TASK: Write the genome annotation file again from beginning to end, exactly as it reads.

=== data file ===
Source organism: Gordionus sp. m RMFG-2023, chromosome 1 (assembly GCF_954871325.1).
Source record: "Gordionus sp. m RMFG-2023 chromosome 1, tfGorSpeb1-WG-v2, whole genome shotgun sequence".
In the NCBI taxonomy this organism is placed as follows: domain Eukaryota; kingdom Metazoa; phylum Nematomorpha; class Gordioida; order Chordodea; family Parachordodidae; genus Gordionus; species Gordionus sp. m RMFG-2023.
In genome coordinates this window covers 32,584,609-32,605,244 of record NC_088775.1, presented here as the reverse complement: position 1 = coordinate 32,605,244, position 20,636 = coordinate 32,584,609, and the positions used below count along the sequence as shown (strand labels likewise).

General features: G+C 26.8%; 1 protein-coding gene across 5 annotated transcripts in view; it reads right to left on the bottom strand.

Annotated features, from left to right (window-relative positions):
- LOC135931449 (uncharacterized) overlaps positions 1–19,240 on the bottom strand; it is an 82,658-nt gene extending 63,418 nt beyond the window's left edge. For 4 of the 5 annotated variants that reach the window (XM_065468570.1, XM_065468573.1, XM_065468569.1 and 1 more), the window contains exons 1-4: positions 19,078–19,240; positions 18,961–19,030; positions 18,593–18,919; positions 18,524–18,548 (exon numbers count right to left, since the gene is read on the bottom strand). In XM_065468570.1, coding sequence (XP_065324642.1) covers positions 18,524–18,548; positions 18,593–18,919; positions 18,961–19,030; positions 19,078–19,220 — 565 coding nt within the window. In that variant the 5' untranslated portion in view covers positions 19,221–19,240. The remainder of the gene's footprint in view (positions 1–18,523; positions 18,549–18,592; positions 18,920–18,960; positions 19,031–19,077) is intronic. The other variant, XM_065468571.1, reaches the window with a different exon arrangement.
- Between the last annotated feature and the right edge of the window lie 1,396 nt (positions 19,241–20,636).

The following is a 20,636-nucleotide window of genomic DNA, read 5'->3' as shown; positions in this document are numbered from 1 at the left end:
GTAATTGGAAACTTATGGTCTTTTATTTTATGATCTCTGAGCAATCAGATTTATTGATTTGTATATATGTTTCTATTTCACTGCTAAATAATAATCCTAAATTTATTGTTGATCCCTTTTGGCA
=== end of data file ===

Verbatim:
Source organism: Gordionus sp. m RMFG-2023, chromosome 1 (assembly GCF_954871325.1).
Source record: "Gordionus sp. m RMFG-2023 chromosome 1, tfGorSpeb1-WG-v2, whole genome shotgun sequence".
In the NCBI taxonomy this organism is placed as follows: domain Eukaryota; kingdom Metazoa; phylum Nematomorpha; class Gordioida; order Chordodea; family Parachordodidae; genus Gordionus; species Gordionus sp. m RMFG-2023.
In genome coordinates this window covers 32,584,609-32,605,244 of record NC_088775.1, presented here as the reverse complement: position 1 = coordinate 32,605,244, position 20,636 = coordinate 32,584,609, and the positions used below count along the sequence as shown (strand labels likewise).

General features: G+C 26.8%; 1 protein-coding gene across 5 annotated transcripts in view; it reads right to left on the bottom strand.

Annotated features, from left to right (window-relative positions):
- LOC135931449 (uncharacterized) overlaps positions 1–19,240 on the bottom strand; it is an 82,658-nt gene extending 63,418 nt beyond the window's left edge. For 4 of the 5 annotated variants that reach the window (XM_065468570.1, XM_065468573.1, XM_065468569.1 and 1 more), the window contains exons 1-4: positions 19,078–19,240; positions 18,961–19,030; positions 18,593–18,919; positions 18,524–18,548 (exon numbers count right to left, since the gene is read on the bottom strand). In XM_065468570.1, coding sequence (XP_065324642.1) covers positions 18,524–18,548; positions 18,593–18,919; positions 18,961–19,030; positions 19,078–19,220 — 565 coding nt within the window. In that variant the 5' untranslated portion in view covers positions 19,221–19,240. The remainder of the gene's footprint in view (positions 1–18,523; positions 18,549–18,592; positions 18,920–18,960; positions 19,031–19,077) is intronic. The other variant, XM_065468571.1, reaches the window with a different exon arrangement.
- Between the last annotated feature and the right edge of the window lie 1,396 nt (positions 19,241–20,636).

The following is a 20,636-nucleotide window of genomic DNA, read 5'->3' as shown; positions in this document are numbered from 1 at the left end:
GTAATTGGAAACTTATGGTCTTTTATTTTATGATCTCTGAGCAATCAGATTTATTGATTTGTATATATGTTTCTATTTCACTGCTAAATAATAATCCTAAATTTATTGTTGATCCCTTTTGGCA